Why is Google building its new OS, Fuchsia?
Google has begun work on a new operating system called Fuchsia. It is mentioned in Google’s Code Depository on GitHub, and the pile of code indicates that it is not based on the Linux kernel, so it distinguishes it from Google’s existing operating system – Chrome OS and Android. Although the symptoms of a new operating system are really exciting, the mystery is What? Used for OS. The only thing Google mentions above the pile of code is, “Pink + Purple == Fuchsia (a new operating system)”.
So what can be meant by Fuchsia? The core code of the operating system seems to focus on resources, and as The Verge Note, there could be an operating system that merges Google’s Chrome OS and Android. Reports about this were published late last year, but Google later dismissed such rumors and Chrome OS survived as a separate entity. The possibility, however, has been revived with the advent of Fuchsia, with other sources claiming that Fuchsia could be used for peripherals such as Google’s OnHub router, or Google’s Internet of Things (IoT) devices. A portion of Google’s Fuchsia code states that it is built on Magenta, not The Project Magenta, but a micro-kernel is used on embedded computing devices such as a car-connected entertainment system or a smartwatch. This could be a potential use for Fuchsia, and adds even more relevance to the concept, as the two developers listed on GitHub – Christopher Anderson and Brian Sweetland – senior software engineers, have previously worked on projects such as Android TV. An embedded computing hardware.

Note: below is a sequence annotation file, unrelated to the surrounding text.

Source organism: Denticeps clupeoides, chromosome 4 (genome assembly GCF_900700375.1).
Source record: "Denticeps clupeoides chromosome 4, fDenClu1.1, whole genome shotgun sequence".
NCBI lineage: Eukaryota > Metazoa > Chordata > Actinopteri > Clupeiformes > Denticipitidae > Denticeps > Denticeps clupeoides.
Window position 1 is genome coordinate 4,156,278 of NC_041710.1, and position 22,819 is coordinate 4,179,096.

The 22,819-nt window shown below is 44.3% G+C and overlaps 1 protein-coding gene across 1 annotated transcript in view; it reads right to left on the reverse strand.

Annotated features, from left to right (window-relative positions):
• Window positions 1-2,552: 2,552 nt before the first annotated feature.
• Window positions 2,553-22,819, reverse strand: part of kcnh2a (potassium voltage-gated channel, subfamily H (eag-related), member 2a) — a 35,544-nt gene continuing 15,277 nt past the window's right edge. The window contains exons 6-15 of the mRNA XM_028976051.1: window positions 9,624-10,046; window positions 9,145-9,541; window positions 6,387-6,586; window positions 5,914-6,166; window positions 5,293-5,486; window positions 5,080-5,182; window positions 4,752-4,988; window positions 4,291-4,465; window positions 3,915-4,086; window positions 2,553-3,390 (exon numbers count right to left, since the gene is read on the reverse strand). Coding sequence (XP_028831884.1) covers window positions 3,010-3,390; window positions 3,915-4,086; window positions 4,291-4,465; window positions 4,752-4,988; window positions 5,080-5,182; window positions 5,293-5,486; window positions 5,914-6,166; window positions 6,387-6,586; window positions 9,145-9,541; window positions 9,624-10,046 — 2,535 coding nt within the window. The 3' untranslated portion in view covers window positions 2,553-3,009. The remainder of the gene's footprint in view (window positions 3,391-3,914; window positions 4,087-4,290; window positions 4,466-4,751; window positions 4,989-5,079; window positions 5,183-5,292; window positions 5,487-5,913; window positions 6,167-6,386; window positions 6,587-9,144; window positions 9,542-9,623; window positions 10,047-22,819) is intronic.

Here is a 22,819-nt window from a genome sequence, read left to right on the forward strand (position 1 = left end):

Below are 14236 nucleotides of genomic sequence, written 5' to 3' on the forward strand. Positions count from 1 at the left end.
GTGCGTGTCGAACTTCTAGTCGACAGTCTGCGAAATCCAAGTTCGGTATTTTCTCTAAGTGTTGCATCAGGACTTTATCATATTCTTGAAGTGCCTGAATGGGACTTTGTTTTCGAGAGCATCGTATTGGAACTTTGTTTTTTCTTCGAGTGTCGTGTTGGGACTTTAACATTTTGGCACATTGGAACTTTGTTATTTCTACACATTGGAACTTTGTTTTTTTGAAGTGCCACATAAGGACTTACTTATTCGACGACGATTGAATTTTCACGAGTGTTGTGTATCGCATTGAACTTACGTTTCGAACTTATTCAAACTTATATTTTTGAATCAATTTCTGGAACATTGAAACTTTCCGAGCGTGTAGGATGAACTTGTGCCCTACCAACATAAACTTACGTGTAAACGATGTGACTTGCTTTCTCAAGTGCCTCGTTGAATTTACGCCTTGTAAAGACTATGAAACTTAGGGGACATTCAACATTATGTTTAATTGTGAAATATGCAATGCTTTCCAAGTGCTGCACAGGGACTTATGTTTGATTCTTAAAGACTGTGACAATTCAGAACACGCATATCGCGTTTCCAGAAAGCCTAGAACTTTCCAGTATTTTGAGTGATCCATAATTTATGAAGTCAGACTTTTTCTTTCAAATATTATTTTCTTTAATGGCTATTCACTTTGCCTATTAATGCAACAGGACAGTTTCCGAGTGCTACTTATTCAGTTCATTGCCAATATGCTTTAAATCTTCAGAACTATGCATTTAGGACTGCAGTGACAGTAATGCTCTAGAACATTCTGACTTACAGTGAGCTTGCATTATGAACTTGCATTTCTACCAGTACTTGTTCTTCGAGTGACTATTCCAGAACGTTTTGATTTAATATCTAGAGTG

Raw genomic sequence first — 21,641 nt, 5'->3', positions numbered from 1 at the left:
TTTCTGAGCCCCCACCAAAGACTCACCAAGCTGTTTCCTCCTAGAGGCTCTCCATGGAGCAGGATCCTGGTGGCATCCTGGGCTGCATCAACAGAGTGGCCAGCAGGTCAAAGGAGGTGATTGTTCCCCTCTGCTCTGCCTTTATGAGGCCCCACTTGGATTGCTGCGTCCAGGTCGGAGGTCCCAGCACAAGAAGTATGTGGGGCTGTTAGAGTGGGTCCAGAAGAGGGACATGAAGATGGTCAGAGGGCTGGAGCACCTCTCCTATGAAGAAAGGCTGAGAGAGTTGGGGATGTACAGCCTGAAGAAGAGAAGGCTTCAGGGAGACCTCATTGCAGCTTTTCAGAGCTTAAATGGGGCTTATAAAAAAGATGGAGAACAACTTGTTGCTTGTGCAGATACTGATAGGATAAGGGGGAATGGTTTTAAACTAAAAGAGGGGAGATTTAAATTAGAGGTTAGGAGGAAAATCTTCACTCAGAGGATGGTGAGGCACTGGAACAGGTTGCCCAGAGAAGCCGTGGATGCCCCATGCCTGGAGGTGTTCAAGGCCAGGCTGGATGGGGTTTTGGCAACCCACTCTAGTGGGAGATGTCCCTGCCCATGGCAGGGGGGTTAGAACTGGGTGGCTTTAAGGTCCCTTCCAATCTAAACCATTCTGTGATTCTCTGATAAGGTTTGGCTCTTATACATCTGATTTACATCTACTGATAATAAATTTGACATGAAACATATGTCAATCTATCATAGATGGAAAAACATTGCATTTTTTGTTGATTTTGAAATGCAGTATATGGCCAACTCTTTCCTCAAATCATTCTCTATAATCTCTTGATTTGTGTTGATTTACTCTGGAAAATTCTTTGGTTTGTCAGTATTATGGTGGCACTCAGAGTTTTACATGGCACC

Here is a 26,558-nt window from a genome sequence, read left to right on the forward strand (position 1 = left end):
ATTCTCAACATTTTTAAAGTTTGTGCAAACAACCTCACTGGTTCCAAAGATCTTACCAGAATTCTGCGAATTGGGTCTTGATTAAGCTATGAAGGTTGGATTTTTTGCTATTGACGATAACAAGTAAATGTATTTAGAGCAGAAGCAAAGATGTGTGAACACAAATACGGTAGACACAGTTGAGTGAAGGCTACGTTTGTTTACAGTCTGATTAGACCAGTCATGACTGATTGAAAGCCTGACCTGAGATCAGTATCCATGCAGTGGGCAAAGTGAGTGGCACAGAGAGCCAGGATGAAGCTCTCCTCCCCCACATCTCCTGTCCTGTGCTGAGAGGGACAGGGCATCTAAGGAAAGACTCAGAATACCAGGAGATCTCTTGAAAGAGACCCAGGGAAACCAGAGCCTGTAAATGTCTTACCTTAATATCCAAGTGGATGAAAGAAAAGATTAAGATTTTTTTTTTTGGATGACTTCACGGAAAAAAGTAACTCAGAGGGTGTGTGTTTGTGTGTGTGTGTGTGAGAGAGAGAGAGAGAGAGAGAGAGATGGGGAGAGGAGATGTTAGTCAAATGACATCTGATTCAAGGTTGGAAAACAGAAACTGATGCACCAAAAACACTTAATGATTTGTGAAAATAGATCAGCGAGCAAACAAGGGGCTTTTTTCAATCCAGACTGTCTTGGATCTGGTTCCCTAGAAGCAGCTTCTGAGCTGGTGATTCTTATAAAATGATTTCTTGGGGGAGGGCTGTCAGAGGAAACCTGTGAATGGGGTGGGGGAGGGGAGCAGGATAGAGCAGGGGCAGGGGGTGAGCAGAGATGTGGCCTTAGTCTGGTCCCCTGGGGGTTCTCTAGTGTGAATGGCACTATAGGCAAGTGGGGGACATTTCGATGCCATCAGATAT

Many, however, are claiming that this would only be a very marginal case of Fuchsia use. Google’s documentation of the Magenta micro-kernel states that it has “first-class user-mode support” and “targets modern phones and modern personal computers with fast processors, open-ended calculations and a small amount of RAM with arbitrary peripherals.” Fuchsia also includes support for graphics rendering, and combining these two pieces of evidence suggests that the OS could actually be used for something larger than an embedded system. Google already has its own Android-based IoT platform Brillo, which can be used for smaller systems.
According to a report by The Verge, Google is already testing Fuchsia and it is doing fairly well. Fuchsia runs well on smaller sized Intel PCs and even an Acer Switch Alpha 12 laptop, and support for the Raspberry Pi 3 will be added soon. Google has stated that it has decided to make it open source, so we can expect more details. Soon.
And, well, the amount of mystery surrounding the project at the moment, we can’t help but hope that Fuchsia will lead us to much more software innovation than we are currently guessing.